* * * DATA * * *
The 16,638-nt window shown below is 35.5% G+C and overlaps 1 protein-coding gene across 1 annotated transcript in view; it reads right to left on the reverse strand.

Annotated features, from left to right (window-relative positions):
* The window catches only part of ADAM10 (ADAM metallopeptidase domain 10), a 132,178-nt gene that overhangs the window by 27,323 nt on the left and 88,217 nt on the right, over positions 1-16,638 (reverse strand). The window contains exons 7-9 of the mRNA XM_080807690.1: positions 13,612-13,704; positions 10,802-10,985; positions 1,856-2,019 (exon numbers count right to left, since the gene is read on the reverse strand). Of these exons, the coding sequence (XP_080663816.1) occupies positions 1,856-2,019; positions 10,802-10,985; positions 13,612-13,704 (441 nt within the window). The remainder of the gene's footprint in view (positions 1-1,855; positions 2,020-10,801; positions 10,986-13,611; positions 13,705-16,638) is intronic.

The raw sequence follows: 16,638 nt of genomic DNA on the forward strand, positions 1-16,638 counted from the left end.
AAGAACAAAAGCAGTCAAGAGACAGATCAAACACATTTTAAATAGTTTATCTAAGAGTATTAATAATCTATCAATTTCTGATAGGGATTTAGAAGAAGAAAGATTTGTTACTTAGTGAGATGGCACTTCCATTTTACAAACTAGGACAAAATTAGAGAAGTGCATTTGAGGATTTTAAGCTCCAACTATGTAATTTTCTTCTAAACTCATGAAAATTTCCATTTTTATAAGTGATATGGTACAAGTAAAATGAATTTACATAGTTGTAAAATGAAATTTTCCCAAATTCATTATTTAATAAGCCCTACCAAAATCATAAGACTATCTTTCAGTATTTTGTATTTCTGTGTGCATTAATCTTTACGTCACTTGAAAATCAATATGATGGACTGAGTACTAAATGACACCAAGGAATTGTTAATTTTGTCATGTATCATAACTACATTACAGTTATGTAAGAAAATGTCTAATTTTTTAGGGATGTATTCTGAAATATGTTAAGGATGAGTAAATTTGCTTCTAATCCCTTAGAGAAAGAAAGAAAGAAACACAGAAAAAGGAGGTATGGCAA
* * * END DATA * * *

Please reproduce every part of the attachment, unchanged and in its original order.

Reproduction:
The 16,638-nt window shown below is 35.5% G+C and overlaps 1 protein-coding gene across 1 annotated transcript in view; it reads right to left on the reverse strand.

Annotated features, from left to right (window-relative positions):
* The window catches only part of ADAM10 (ADAM metallopeptidase domain 10), a 132,178-nt gene that overhangs the window by 27,323 nt on the left and 88,217 nt on the right, over positions 1-16,638 (reverse strand). The window contains exons 7-9 of the mRNA XM_080807690.1: positions 13,612-13,704; positions 10,802-10,985; positions 1,856-2,019 (exon numbers count right to left, since the gene is read on the reverse strand). Of these exons, the coding sequence (XP_080663816.1) occupies positions 1,856-2,019; positions 10,802-10,985; positions 13,612-13,704 (441 nt within the window). The remainder of the gene's footprint in view (positions 1-1,855; positions 2,020-10,801; positions 10,986-13,611; positions 13,705-16,638) is intronic.

The raw sequence follows: 16,638 nt of genomic DNA on the forward strand, positions 1-16,638 counted from the left end.
AAGAACAAAAGCAGTCAAGAGACAGATCAAACACATTTTAAATAGTTTATCTAAGAGTATTAATAATCTATCAATTTCTGATAGGGATTTAGAAGAAGAAAGATTTGTTACTTAGTGAGATGGCACTTCCATTTTACAAACTAGGACAAAATTAGAGAAGTGCATTTGAGGATTTTAAGCTCCAACTATGTAATTTTCTTCTAAACTCATGAAAATTTCCATTTTTATAAGTGATATGGTACAAGTAAAATGAATTTACATAGTTGTAAAATGAAATTTTCCCAAATTCATTATTTAATAAGCCCTACCAAAATCATAAGACTATCTTTCAGTATTTTGTATTTCTGTGTGCATTAATCTTTACGTCACTTGAAAATCAATATGATGGACTGAGTACTAAATGACACCAAGGAATTGTTAATTTTGTCATGTATCATAACTACATTACAGTTATGTAAGAAAATGTCTAATTTTTTAGGGATGTATTCTGAAATATGTTAAGGATGAGTAAATTTGCTTCTAATCCCTTAGAGAAAGAAAGAAAGAAACACAGAAAAAGGAGGTATGGCAA